To T or Not to T: Is That the Question?
“I don’t believe in andropause.” With those words, John’s doctor summarily dismissed John’s request for testosterone-replacement therapy (TRT). The word andropause refers to a drop in the primary male hormone, testosterone, as part of the aging process. Along with the drop in testosterone, which occurs at a rate of 1 to 2 percent per year, commencing at around age 40, comes a host of symptoms.
John based his request on a recent blood test, which showed a 316 testosterone level. While some doctors consider that a “low normal” level, it wasn’t from John’s point of view. The normal level of testosterone ranges from 300 to 1,000 nanograms per deciliter of blood, with younger men having higher levels. Since John was a lifelong bodybuilder, his low testosterone levels likely had something to do with his lack of gains in muscle size and strength in recent years.
John’s doctor warned him that using any form of testosterone was a “known stimulant of prostate cancer, as well as cardiovascular disease.” The doctor was echoing the opinion of many physicians. In their collective minds, male menopause, another term for andropause, just didn’t exist. Yet many of those same doctors still provided hormonal-replacement therapy (HRT) in the form of estrogens and progestins to women, ostensibly because of the established health benefits.
Many in the medical profession think that a gradual lowering of testosterone in men is simply an inevitable part of the aging process. Their concerns about the alleged dangers of TRT are usually based more on emotion than on science, such as the notion that TRT causes prostate cancer and promotes cardiovascular disease.
Another reason, of course, is the steroid stigma. While anabolic steroids, which are altered versions of testosterone, do have some valid medical uses, the negative publicity about rampant steroid abuse in sports has led many to conclude that the negatives outweigh any positives. Government pressure on physicians to avoid dispensing testosterone-related drugs also plays a role here.
Testosterone Deficiency: Real or Imagined?
Despite the continuing skepticism of many in the medical profession, the TRT prescription rate continues to rise. Studies show a 500 percent increase in the sale of testosterone-based drugs between 1993 and 2001, and that rate continues to grow. Numerous studies dispute the previously held dogma that TRT is dangerous to long-term health. Along with that, men are refusing to go gently into that good night, refusing to accept feebleness and lack of quality of life simply because their bodies are no longer making optimal amounts of a hormone that has flowed in their blood since birth.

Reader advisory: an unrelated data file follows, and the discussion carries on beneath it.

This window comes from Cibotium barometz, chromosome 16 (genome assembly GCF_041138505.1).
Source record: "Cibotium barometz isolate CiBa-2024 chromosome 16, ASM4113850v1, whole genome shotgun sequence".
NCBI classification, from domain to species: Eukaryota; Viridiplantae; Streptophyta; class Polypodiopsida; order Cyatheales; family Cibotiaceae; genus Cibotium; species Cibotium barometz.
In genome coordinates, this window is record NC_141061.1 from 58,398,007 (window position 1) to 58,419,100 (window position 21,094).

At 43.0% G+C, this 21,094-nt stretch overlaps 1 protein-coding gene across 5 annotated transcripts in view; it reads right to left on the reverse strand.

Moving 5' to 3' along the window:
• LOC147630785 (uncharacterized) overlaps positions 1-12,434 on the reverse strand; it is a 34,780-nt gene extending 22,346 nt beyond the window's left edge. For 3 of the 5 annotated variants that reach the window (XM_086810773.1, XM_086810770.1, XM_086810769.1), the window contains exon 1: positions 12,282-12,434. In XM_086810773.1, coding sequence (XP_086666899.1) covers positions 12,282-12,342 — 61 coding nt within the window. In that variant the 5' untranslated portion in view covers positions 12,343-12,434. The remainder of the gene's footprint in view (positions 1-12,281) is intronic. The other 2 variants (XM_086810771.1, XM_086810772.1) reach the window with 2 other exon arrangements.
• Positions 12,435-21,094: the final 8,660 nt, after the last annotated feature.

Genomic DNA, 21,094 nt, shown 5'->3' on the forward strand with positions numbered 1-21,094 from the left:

When a man reaches middle age, an event occurs in his body that turns off testosterone. The event may initially occur in the brain, through a gradually diminished secretion of the gonadatropins that govern the release of luteinizing hormone, a pituitary gland agent that controls the synthesis of testosterone in the testes. Or it could happen in the testes themselves. In that case the testicular cells refuse to respond to LH’s prodding signal to kick up testosterone production.
A less commonly discussed cause of lower testosterone levels in men, particularly middle-aged men, is a gradual increase in bodyfat. Deep-lying fat in the abdomen, known as visceral fat, is linked to both insulin resistance and lower testosterone levels. Higher levels of belly fat lead to lower levels of sex-hormone-binding globulin, the protein-binding hormone of testosterone, in the blood. That, in turn, makes free testosterone circulating in the blood more susceptible to the actions of aromatase, an enzyme found in fat and other tissues that converts testosterone into estrogen. The increase in estrogen signals the hypothalamus in the brain to curtail the release of gonadotrophic hormones that dictate testosterone synthesis. The lack of testosterone leads to even greater fat deposition in the abdomen and under the skin, producing a vicious metabolic cycle that results in lower testosterone levels, along with a heightened risk of diabetes, high blood pressure, cardiovascular disease and the metabolic syndrome.